LIVE VIDEO: Watch full coverage of the capital murder trial of Billy Chemirmir all week on NBC 5 and the live stream from inside the courtroom in the video player above and on NBC 5's AppleTV, Roku, and Fire TV streaming platforms.
At 3:30 p.m. Monday, the trial concluded for the day.
What to Know
- Billy Chemirmir is accused of killing 18 older women, smothering them with a pillow, and stealing their jewelry.
- The trial this week is is related to the death of 81-year-old Lu Thi Harris, who was found deceased in her bedroom in March 2018 with lipstick smeared on her pillow.
- Following Chemirmir's arrest in 2018, authorities were said to be reviewing hundreds of deaths.
The trial has begun for accused serial killer Billy Chemirmir, the man believed to have killed 18 older women in the Dallas area over a two-year span.
Chermirmir, 48, is being tried in Dallas in one of the deaths. He faces life in prison without parole if convicted of capital murder in the death of 81-year-old Lu Thi Harris. Prosecutors decided not to seek the death penalty. His attorney entered a not guilty plea for him Monday on the charge.
"This is a case about stalking, smothering, and stealing," prosecutor Glen Fitzmartin told the jury in his opening statement.
The defense did not make an opening statement. Chemirmir's attorney has called the evidence against Chemirmir circumstantial.
Chemirmir was arrested in March 2018 after 91-year-old Mary Annis Bartel survived an attack by a man who forced his way into her apartment at a senior living community in Plano. The man told her "don't fight me" as he tried to smother her with a pillow and left with jewelry.
Bartel died before her 92nd birthday, but recorded a video deposition to be used, if needed, in future court proceedings. That deposition was played at the start of the trial Monday morning and in it Bartel recalled the day she opened her door to find a man wearing green gloves. She said she fixated on the gloves and knew she was in trouble.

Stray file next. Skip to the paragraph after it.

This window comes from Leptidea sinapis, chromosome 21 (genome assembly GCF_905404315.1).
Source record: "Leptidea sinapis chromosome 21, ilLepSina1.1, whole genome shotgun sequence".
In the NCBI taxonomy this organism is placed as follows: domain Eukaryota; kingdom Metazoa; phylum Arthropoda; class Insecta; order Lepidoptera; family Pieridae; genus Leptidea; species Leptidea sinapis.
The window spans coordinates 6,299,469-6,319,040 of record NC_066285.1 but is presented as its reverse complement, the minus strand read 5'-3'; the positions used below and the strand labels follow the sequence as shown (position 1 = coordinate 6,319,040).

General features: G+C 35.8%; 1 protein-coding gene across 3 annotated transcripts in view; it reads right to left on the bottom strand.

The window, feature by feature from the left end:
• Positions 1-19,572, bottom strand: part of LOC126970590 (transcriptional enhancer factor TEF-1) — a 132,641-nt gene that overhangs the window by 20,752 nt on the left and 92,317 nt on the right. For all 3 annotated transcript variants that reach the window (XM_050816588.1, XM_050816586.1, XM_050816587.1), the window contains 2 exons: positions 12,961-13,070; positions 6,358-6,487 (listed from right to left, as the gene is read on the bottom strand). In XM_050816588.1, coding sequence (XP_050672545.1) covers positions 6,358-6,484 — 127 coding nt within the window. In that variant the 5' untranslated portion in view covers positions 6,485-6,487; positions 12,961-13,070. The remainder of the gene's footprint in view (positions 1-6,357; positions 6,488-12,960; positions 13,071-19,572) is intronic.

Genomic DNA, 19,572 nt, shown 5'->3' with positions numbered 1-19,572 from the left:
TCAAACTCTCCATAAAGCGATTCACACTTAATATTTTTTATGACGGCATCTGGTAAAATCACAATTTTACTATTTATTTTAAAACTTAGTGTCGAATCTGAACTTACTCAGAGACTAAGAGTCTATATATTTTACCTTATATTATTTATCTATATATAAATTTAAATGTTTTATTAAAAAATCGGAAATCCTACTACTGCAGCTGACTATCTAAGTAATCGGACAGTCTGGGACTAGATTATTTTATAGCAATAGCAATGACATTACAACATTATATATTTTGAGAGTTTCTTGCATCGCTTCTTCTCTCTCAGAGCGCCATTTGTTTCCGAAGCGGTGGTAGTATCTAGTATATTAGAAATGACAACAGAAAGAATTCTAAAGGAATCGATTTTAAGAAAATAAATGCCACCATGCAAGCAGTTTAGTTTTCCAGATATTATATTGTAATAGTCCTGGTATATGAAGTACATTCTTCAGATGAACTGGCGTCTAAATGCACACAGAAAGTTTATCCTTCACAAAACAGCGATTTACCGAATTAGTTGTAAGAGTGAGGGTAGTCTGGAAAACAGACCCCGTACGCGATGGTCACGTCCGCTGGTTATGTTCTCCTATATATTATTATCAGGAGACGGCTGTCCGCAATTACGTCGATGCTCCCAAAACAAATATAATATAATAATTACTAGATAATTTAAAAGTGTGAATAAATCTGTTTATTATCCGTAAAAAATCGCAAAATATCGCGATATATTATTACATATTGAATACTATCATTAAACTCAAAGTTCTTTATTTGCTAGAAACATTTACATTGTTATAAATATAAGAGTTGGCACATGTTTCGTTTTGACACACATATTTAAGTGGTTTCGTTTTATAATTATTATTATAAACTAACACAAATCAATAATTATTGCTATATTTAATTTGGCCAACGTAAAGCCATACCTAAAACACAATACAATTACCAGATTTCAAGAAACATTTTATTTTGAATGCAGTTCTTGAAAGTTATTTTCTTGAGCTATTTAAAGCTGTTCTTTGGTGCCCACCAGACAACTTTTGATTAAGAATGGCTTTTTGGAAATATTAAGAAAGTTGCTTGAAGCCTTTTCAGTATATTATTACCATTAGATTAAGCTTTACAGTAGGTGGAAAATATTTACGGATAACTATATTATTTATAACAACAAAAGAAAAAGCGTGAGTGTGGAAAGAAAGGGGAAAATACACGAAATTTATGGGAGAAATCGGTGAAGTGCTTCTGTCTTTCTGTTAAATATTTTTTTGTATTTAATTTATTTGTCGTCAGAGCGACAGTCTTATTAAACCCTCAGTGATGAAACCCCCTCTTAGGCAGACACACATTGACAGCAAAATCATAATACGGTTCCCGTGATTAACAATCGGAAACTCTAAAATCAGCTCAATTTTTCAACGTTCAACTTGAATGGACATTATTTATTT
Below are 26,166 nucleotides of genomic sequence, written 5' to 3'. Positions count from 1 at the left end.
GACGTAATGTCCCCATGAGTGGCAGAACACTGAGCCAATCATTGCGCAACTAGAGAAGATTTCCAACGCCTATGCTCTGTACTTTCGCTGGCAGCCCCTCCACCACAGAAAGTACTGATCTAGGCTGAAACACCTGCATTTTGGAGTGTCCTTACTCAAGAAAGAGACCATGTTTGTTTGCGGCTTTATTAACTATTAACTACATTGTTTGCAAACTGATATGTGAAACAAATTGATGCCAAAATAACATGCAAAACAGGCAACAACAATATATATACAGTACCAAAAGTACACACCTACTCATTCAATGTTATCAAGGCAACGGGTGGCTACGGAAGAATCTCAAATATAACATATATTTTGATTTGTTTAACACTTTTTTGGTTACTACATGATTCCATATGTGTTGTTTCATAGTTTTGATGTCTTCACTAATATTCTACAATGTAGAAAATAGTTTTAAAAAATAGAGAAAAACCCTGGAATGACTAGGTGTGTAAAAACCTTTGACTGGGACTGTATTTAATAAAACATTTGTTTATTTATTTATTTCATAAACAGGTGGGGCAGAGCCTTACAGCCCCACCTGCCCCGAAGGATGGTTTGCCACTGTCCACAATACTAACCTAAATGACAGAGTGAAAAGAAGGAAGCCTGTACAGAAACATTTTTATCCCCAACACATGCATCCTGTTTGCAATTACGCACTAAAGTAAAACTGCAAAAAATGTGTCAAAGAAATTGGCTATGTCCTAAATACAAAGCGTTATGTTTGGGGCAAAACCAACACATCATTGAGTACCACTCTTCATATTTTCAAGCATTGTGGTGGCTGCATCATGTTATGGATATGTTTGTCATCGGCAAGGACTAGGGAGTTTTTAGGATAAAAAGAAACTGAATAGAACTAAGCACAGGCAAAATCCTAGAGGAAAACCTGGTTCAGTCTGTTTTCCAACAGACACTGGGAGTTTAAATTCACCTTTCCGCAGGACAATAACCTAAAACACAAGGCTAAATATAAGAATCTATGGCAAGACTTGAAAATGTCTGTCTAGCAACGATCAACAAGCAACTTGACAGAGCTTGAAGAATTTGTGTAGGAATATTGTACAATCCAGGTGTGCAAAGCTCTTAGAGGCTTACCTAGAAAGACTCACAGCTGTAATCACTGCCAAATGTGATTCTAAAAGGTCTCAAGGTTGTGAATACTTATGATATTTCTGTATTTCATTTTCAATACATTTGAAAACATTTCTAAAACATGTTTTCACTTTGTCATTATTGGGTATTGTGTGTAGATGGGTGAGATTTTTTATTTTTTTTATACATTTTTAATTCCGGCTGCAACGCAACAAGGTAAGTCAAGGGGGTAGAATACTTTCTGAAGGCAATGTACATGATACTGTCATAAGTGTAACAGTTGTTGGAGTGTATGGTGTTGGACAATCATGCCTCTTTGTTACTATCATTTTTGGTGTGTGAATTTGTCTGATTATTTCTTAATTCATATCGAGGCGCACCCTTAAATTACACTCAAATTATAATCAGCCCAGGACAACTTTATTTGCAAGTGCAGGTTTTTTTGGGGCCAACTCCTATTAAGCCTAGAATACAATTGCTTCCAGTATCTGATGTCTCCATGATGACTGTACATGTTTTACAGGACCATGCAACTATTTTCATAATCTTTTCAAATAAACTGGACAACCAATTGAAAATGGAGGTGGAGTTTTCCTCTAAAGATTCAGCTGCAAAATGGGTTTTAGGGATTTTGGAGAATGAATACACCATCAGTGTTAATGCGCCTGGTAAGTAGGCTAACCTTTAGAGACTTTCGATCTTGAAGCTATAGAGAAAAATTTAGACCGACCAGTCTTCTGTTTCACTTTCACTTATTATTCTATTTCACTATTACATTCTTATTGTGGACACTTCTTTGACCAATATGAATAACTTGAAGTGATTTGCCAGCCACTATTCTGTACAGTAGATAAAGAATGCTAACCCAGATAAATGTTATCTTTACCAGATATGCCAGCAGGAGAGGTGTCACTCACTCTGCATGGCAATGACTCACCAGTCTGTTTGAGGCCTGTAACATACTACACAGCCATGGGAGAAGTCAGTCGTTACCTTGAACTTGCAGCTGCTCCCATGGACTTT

"My eyes were just fixated on these green rubber gloves that I saw … I knew instantly when I saw those two green rubber gloves, number one, I should not have opened the door, number two, my life was in grave danger," Bartel said.
She said the man told her to go to her bedroom and then pushed her pillow into her face and used "all his weight to keep me from breathing."
Bartel said she tried to reach her "Life Alert" necklace but was unable to activate the call for help.
The woman told police she was missing her wedding band, an engagement ring, and other jewelry after the attack, but that she remembered few details about the man other than the green gloves.
Bartel and her experience was the subject of an NBC 5 streaming series released last week, "Stranger at the Door."
Watch Part 1 of "Stranger at the Door," an NBC 5 streaming series. Watch the rest of the episodes on the NBC 5 app on Roku, FireTV, AppleTV and Peacock.
When police tracked Chemirmir to his nearby apartment the day after Bartel was attacked, he was holding jewelry and cash. A jewelry box police said he had just thrown away led them to a Dallas home, where Harris was found dead in her bedroom, lipstick smeared on her pillow.
Detectives said Chermirmir smothered his victims with a pillow and then stole jewelry.
In opening statements, Fitzmartin said that earlier that day, Harris and Chemirmir had been checking out at the same time at a Walmart store.